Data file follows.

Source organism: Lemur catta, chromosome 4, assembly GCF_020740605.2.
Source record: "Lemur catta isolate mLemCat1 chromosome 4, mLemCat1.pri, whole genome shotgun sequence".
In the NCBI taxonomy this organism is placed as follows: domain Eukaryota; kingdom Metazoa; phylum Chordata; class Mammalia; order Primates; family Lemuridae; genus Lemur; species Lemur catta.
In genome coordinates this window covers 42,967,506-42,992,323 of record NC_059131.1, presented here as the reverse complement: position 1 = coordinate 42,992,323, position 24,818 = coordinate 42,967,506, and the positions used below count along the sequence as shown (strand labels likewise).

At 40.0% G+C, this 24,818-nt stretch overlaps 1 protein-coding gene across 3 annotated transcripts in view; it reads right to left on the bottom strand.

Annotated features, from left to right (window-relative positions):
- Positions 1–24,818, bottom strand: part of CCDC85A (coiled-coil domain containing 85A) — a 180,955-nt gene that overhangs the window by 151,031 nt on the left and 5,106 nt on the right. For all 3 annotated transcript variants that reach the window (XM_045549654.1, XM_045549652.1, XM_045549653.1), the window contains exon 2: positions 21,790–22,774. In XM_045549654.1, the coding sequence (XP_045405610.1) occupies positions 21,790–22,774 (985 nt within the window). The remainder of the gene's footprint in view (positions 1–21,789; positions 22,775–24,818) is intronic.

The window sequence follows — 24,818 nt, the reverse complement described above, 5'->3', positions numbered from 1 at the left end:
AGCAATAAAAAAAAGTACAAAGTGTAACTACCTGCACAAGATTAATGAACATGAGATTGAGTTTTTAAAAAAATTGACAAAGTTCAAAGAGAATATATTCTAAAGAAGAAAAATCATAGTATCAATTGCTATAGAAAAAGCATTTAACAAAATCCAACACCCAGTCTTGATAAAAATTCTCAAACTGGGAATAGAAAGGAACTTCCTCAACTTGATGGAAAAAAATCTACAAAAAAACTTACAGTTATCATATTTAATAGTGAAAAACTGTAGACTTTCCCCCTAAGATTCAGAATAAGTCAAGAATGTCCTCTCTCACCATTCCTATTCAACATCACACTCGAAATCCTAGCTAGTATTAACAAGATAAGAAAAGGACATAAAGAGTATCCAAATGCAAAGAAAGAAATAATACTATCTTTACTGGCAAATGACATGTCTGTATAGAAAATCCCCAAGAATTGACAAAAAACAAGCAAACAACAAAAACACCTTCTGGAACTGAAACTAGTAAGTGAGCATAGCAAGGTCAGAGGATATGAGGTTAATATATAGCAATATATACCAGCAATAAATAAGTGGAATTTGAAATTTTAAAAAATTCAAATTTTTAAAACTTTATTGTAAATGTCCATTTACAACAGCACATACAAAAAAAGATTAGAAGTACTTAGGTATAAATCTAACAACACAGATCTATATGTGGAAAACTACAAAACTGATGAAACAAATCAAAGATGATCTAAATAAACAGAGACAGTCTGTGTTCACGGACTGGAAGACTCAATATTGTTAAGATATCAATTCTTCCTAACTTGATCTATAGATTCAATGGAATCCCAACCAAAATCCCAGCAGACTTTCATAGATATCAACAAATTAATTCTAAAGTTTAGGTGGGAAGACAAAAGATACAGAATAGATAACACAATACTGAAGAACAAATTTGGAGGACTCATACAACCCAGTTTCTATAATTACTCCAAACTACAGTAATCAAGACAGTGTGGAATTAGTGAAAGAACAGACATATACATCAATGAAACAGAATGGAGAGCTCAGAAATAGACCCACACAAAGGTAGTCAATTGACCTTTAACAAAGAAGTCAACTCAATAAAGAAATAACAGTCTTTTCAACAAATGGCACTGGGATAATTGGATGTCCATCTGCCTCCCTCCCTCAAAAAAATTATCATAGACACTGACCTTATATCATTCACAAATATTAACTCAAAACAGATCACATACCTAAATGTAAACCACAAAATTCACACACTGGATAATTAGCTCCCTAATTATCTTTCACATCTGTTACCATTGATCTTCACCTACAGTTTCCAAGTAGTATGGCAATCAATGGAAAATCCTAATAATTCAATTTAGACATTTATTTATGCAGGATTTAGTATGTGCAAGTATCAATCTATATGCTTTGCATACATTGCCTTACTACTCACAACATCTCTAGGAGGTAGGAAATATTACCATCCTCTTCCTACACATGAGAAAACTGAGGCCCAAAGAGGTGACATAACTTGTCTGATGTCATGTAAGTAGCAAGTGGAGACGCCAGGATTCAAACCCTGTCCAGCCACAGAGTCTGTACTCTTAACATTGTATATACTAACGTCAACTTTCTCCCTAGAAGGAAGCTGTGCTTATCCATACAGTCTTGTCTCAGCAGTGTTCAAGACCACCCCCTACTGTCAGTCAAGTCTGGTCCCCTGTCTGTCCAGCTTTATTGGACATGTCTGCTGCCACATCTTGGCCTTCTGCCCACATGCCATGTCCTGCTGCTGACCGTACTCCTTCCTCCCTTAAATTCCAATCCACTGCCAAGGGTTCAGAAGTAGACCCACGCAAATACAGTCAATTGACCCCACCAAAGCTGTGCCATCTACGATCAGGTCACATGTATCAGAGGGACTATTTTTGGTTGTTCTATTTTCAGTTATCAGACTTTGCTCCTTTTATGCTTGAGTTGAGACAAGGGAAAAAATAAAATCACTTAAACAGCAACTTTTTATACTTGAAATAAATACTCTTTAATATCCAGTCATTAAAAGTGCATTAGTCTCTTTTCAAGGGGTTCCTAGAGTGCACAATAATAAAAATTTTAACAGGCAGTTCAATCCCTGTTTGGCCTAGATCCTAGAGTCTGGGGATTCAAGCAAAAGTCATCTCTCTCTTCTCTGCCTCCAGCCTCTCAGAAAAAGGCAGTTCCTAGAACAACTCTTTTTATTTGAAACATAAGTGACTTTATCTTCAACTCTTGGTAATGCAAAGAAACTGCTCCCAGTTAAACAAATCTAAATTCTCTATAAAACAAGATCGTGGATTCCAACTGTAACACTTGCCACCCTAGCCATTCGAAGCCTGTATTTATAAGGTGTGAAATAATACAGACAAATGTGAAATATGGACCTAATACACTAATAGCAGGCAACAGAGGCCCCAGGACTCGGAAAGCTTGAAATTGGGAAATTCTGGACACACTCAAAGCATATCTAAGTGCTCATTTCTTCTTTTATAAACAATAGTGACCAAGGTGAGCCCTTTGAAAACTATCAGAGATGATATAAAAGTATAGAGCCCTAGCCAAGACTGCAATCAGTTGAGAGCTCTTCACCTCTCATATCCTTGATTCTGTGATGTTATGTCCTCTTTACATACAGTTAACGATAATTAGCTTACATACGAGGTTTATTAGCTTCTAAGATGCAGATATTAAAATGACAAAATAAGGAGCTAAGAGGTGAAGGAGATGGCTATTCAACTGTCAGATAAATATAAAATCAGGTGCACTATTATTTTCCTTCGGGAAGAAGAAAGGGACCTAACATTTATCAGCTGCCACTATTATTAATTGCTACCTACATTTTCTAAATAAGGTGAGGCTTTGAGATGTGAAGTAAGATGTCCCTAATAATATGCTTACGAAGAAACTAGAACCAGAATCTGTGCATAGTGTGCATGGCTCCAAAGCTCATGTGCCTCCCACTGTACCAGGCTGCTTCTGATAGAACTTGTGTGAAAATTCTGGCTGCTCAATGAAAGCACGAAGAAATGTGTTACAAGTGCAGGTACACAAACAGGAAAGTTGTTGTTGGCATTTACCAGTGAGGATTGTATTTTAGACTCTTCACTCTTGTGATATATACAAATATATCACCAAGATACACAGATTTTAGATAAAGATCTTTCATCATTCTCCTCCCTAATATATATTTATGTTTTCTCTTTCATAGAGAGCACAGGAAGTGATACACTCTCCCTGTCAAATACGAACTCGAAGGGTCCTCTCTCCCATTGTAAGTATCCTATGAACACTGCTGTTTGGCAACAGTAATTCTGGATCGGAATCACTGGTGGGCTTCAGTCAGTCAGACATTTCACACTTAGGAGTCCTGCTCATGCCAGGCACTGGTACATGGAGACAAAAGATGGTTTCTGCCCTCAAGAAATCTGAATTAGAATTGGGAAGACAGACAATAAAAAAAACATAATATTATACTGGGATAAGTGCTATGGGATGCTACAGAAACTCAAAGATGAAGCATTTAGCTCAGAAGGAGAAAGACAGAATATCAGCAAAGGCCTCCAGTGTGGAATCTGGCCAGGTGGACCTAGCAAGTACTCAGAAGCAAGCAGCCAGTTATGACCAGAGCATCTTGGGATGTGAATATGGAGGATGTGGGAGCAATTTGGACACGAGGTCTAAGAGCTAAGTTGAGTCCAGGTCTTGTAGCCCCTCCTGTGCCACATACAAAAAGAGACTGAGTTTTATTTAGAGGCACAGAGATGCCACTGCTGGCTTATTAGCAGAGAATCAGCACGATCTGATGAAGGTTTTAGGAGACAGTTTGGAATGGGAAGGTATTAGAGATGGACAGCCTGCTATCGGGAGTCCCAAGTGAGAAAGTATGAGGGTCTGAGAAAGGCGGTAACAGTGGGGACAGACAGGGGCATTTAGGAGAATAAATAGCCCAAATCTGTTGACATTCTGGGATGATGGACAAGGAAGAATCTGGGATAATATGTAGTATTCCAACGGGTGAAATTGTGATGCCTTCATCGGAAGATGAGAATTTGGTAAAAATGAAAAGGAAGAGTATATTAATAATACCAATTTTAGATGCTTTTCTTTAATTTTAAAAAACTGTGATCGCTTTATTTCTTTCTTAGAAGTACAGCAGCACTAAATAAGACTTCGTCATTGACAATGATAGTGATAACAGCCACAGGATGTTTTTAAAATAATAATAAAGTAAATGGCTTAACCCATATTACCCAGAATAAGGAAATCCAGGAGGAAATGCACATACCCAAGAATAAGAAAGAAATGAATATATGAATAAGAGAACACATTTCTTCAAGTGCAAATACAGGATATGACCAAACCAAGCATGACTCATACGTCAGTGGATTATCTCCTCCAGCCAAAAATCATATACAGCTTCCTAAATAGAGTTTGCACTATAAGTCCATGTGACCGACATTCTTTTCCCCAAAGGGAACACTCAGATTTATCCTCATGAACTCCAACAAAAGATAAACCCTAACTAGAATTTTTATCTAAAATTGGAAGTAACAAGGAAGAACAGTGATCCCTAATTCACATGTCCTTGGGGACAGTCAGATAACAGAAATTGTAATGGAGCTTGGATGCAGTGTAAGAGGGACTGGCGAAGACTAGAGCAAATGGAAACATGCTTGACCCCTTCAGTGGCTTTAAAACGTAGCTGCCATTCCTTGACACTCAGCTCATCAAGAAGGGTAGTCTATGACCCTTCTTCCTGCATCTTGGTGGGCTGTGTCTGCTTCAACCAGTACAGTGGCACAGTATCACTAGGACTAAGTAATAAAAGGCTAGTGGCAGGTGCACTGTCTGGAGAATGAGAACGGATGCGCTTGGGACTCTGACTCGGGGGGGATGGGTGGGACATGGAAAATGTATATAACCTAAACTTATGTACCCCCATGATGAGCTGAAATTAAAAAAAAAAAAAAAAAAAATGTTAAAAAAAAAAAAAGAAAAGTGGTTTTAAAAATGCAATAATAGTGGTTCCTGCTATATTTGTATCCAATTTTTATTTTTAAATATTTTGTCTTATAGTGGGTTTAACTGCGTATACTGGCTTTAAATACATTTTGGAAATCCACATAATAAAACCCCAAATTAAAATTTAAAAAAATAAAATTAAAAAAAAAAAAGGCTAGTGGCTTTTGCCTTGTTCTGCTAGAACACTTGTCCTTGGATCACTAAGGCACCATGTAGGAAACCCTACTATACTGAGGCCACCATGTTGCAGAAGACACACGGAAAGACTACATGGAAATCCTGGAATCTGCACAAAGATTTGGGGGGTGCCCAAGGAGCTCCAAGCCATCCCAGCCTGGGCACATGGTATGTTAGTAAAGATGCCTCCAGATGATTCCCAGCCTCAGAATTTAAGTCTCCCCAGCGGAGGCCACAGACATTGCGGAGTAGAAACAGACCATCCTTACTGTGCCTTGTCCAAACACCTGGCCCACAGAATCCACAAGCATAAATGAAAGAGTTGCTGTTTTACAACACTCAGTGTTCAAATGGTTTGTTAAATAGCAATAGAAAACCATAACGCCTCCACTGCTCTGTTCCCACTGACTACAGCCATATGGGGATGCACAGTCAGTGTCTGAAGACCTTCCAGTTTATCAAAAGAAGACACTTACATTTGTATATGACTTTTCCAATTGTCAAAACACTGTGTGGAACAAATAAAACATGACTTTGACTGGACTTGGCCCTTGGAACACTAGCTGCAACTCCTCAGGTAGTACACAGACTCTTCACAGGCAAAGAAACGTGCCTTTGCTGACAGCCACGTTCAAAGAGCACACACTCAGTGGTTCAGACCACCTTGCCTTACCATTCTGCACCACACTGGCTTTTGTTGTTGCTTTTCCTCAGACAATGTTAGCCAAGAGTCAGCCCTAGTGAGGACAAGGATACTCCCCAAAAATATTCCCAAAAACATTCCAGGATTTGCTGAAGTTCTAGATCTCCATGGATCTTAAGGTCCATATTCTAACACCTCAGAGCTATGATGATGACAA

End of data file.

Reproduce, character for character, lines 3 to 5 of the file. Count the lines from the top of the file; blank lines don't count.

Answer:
In the NCBI taxonomy this organism is placed as follows: domain Eukaryota; kingdom Metazoa; phylum Chordata; class Mammalia; order Primates; family Lemuridae; genus Lemur; species Lemur catta.
In genome coordinates this window covers 42,967,506-42,992,323 of record NC_059131.1, presented here as the reverse complement: position 1 = coordinate 42,992,323, position 24,818 = coordinate 42,967,506, and the positions used below count along the sequence as shown (strand labels likewise).

At 40.0% G+C, this 24,818-nt stretch overlaps 1 protein-coding gene across 3 annotated transcripts in view; it reads right to left on the bottom strand.